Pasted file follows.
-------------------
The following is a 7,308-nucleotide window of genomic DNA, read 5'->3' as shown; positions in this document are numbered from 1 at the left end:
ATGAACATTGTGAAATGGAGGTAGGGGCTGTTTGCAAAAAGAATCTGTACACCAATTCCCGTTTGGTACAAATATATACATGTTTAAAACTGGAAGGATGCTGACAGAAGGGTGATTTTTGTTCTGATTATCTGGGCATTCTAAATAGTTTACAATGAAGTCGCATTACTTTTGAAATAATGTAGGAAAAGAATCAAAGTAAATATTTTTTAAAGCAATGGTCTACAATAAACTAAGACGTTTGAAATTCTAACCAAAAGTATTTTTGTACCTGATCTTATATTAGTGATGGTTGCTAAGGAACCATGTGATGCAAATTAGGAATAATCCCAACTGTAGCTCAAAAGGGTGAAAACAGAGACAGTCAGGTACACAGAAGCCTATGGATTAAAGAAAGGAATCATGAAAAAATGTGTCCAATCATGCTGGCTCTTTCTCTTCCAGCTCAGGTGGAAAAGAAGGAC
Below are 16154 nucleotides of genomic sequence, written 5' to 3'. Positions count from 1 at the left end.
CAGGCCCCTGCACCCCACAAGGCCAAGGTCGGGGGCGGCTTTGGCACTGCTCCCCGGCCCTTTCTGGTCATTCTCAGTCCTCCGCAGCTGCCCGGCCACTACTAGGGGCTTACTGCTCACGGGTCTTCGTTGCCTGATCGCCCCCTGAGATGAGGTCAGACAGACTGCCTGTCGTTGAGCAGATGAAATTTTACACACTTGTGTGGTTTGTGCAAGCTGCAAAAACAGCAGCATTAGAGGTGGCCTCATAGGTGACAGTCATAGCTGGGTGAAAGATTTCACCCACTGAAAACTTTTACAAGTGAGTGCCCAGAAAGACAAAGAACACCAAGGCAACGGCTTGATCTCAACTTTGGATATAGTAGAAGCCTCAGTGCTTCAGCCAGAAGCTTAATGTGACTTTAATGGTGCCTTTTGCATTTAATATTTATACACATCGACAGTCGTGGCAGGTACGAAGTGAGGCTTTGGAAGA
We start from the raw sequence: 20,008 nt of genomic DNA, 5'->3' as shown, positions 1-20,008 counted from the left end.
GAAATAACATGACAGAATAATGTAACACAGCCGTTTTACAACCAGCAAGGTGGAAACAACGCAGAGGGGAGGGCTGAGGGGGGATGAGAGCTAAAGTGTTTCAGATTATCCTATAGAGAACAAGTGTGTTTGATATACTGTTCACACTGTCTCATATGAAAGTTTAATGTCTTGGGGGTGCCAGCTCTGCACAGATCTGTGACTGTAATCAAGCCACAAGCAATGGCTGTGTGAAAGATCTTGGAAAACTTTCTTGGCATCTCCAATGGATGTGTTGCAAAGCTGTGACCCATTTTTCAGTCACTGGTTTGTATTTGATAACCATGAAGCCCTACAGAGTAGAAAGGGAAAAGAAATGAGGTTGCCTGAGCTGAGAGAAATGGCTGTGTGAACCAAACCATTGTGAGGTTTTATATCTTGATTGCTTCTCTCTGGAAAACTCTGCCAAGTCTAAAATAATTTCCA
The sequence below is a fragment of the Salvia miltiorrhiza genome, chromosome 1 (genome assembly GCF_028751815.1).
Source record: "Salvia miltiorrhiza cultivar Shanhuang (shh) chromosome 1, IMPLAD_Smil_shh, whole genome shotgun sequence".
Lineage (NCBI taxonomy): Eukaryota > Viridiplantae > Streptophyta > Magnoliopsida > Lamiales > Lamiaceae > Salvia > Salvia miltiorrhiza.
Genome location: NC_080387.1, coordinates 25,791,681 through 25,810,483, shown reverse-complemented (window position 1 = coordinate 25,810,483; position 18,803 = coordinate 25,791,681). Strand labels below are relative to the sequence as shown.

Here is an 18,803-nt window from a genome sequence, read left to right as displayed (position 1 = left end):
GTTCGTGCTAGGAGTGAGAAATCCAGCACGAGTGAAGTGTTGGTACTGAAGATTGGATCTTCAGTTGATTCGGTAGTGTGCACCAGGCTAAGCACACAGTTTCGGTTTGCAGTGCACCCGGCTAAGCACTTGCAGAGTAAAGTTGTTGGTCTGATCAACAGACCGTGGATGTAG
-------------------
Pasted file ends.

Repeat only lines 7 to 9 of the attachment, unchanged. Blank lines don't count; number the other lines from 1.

The sequence below is a fragment of the Salvia miltiorrhiza genome, chromosome 1 (genome assembly GCF_028751815.1).
Source record: "Salvia miltiorrhiza cultivar Shanhuang (shh) chromosome 1, IMPLAD_Smil_shh, whole genome shotgun sequence".
Lineage (NCBI taxonomy): Eukaryota > Viridiplantae > Streptophyta > Magnoliopsida > Lamiales > Lamiaceae > Salvia > Salvia miltiorrhiza.